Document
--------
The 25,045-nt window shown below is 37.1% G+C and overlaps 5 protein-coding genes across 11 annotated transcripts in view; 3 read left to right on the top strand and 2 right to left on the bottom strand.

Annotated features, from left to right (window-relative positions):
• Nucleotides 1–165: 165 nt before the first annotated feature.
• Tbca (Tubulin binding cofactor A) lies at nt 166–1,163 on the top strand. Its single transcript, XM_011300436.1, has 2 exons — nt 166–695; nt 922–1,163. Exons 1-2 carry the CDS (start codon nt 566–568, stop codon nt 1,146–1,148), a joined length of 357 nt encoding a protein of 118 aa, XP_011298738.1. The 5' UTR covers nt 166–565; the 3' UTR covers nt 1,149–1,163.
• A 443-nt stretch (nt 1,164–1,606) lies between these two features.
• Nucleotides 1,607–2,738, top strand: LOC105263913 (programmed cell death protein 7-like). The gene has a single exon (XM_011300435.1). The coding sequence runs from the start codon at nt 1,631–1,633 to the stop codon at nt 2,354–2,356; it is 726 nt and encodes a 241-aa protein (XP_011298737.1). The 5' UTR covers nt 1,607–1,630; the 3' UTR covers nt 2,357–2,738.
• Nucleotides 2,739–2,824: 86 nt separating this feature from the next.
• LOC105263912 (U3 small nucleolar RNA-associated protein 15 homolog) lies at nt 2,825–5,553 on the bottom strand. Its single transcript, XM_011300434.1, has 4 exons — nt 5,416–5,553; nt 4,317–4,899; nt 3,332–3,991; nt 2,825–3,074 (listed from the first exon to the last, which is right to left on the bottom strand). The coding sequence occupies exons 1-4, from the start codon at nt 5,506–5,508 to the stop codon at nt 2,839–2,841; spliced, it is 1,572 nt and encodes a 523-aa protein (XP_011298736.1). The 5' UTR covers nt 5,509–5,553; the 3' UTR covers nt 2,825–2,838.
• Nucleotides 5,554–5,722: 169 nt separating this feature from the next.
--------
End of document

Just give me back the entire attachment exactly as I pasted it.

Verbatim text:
The 25,045-nt window shown below is 37.1% G+C and overlaps 5 protein-coding genes across 11 annotated transcripts in view; 3 read left to right on the top strand and 2 right to left on the bottom strand.

Annotated features, from left to right (window-relative positions):
• Nucleotides 1–165: 165 nt before the first annotated feature.
• Tbca (Tubulin binding cofactor A) lies at nt 166–1,163 on the top strand. Its single transcript, XM_011300436.1, has 2 exons — nt 166–695; nt 922–1,163. Exons 1-2 carry the CDS (start codon nt 566–568, stop codon nt 1,146–1,148), a joined length of 357 nt encoding a protein of 118 aa, XP_011298738.1. The 5' UTR covers nt 166–565; the 3' UTR covers nt 1,149–1,163.
• A 443-nt stretch (nt 1,164–1,606) lies between these two features.
• Nucleotides 1,607–2,738, top strand: LOC105263913 (programmed cell death protein 7-like). The gene has a single exon (XM_011300435.1). The coding sequence runs from the start codon at nt 1,631–1,633 to the stop codon at nt 2,354–2,356; it is 726 nt and encodes a 241-aa protein (XP_011298737.1). The 5' UTR covers nt 1,607–1,630; the 3' UTR covers nt 2,357–2,738.
• Nucleotides 2,739–2,824: 86 nt separating this feature from the next.
• LOC105263912 (U3 small nucleolar RNA-associated protein 15 homolog) lies at nt 2,825–5,553 on the bottom strand. Its single transcript, XM_011300434.1, has 4 exons — nt 5,416–5,553; nt 4,317–4,899; nt 3,332–3,991; nt 2,825–3,074 (listed from the first exon to the last, which is right to left on the bottom strand). The coding sequence occupies exons 1-4, from the start codon at nt 5,506–5,508 to the stop codon at nt 2,839–2,841; spliced, it is 1,572 nt and encodes a 523-aa protein (XP_011298736.1). The 5' UTR covers nt 5,509–5,553; the 3' UTR covers nt 2,825–2,838.
• Nucleotides 5,554–5,722: 169 nt separating this feature from the next.